Japan has 30,000 rivers, of which 113 are considered major. Japan also has half a million dams of various shapes, sizes and functions, and close to 3,000 of them were built for greater public purposes such as power generation, flood control and water supply.

Japan is the most dammed country in the world, which indirectly says a lot about its reliance on public works for economic stimulation. Nevertheless, the majority of Japanese citizens know very little about the politics and science of water control.

Last fall, when the newly empowered Democratic Party of Japan targeted the Yamba Dam project in Gunma Prefecture as a kind of test skirmish for its war on wasteful public works spending, the media focused on whether or not the DPJ was bullying the affected people, who have been struggling with the dam project for 57 years. Land minister Seiji Maehara said the government was scrapping the project and the people in the village of Naganohara protested loudly. The media sympathized, in particular television news shows, which characterized Maehara as being a cold government hit man.

Last month Maehara decided that the land ministry would still build the dam-related bridge to the “alternative land” where the residents of Naganohara were to be resettled. With the dam canceled, resettlement isn’t really necessary, but there’s not much of a viable population left in Naganohara, once a rustic hot spring resort. In the 1970s, most residents opposed the dam construction, but the central and prefectural governments wore them down by using a common bureaucratic carrot-and-stick approach: Withholding services while at the same time offering compensation above the value of their property as well as new roads and other amenities.

By the time the DPJ canceled the dam, the younger portion of Naganohara’s population had taken the money and left. The hot spring resort, not to mention the few farms in the area, was dead because it relied on a community that no longer existed. The remaining households resented the cancellation: What had their sacrifice been for? That is the question the media has played up, and to their credit they have done a fairly thorough job of showing how the various government bodies involved in the Yamba Dam project have jockeyed for influence and money, even if they haven’t spelled out why it was a bad idea in the first place.

The dam’s original purpose seemed irreproachable. In 1947, the Kasurin Typhoon caused floods that killed 1,100 people in six Kanto area prefectures. The original plan was to build a series of 10 dams upriver to control the water in the case of another typhoon of that size, which experts said occurs once every 200 years. Yamba was only the first dam. The flood control functions envisioned for the project are ineffective unless the other nine dams are also built, and they haven’t even been started yet.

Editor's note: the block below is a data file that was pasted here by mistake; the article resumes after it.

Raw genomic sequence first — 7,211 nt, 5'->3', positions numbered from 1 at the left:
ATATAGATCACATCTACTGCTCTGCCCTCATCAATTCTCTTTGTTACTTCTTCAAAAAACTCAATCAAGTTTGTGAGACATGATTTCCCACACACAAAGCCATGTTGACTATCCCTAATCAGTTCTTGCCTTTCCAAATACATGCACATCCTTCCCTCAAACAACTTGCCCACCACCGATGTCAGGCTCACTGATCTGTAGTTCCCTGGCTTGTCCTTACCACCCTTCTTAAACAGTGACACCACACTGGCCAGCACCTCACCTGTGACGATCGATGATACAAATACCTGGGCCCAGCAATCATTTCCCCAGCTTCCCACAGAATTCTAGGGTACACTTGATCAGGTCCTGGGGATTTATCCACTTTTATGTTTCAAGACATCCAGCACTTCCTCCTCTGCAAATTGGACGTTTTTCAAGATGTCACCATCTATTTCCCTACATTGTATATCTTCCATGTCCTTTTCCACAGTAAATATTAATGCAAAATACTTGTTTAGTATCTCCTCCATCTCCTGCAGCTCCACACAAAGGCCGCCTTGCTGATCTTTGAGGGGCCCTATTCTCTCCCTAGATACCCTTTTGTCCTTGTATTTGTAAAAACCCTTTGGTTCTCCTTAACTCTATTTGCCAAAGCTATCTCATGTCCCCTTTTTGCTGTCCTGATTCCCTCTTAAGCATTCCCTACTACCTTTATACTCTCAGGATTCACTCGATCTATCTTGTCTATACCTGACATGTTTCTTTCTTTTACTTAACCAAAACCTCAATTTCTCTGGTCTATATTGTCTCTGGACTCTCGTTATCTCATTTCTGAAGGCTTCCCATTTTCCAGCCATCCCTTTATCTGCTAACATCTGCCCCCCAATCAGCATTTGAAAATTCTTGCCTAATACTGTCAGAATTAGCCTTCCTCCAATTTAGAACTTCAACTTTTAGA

Many experts have said that in terms of preparing for floods, building dams is less effective and more costly than reinforcing levees and devising proper evacuation plans, but in any case as the government’s scheme for Yamba Dam proceeded the dam’s function changed.

Over time, the central government blackmailed five prefectures into paying for part of the dam construction by holding their rights to water from the Tone River hostage, even though Yamba Dam is not necessary to ensure water supply to these prefectures. Tokyo, which has contributed ¥40 billion to the project, consumes 4.92 million tons of water a day out of the 6.3 million tons a day that’s available to it. Saitama gets most of its water from aquifers. However, the land ministry controls water rights and they told these local governments they couldn’t guarantee supply unless they contributed to the Yamba Dam construction. When the DPJ canceled the project, the five governors were up in arms. They either wanted the dam or their money back.

When the project was halted, the media reported that it was 70 percent finished, but what that meant was that 70 percent of the budget had been spent. Construction of the dam itself had barely progressed, but in the meantime compensation to the residents had increased more than threefold, and of the ¥148.6 billion supplied by the five prefectures, ¥89.3 billion had to be returned by law if the dam was canceled. All in all, it is estimated that the central government needs an additional ¥201 billion just to stop the project.

Fiscal purists claim that the economic stimulus provided by dam construction is enough of a reason to continue the project, but it is now common knowledge that dams destroy ecosystems not only in the places where they are built but far downstream as well. The United States has been busy dismantling its existing dams for that very reason.

The Arase Dam in Kumamoto Prefecture is one of the few major Japanese dams set to be dismantled. Completed in 1955, it has, according to local residents, exacerbated floods rather than alleviate them and wiped out the fish in that stretch of the Kuma River. Moreover, it stinks. The dam is more expensive to maintain than to destroy, but someone will still have to pay to tear it down. Since it was originally a local project, that money will have to be found locally.

The media has shown no interest in Arase Dam, probably because the original controversy was based on its environmental impact. With Yamba it’s all about money. The DPJ has never had any problem with the likely harmful environmental effects of Yamba Dam, only with its cost. But former Nagano Gov. Yasuo Tanaka, a pioneer in the antidam movement, produced a lively video about the environmental implications of Yamba Dam and put it on YouTube on March 27. As a media celebrity, he’s at least as big as Seiji Maehara, but the subject apparently isn’t sexy enough. As of April 5, the video had 386 hits, and three of those were mine.

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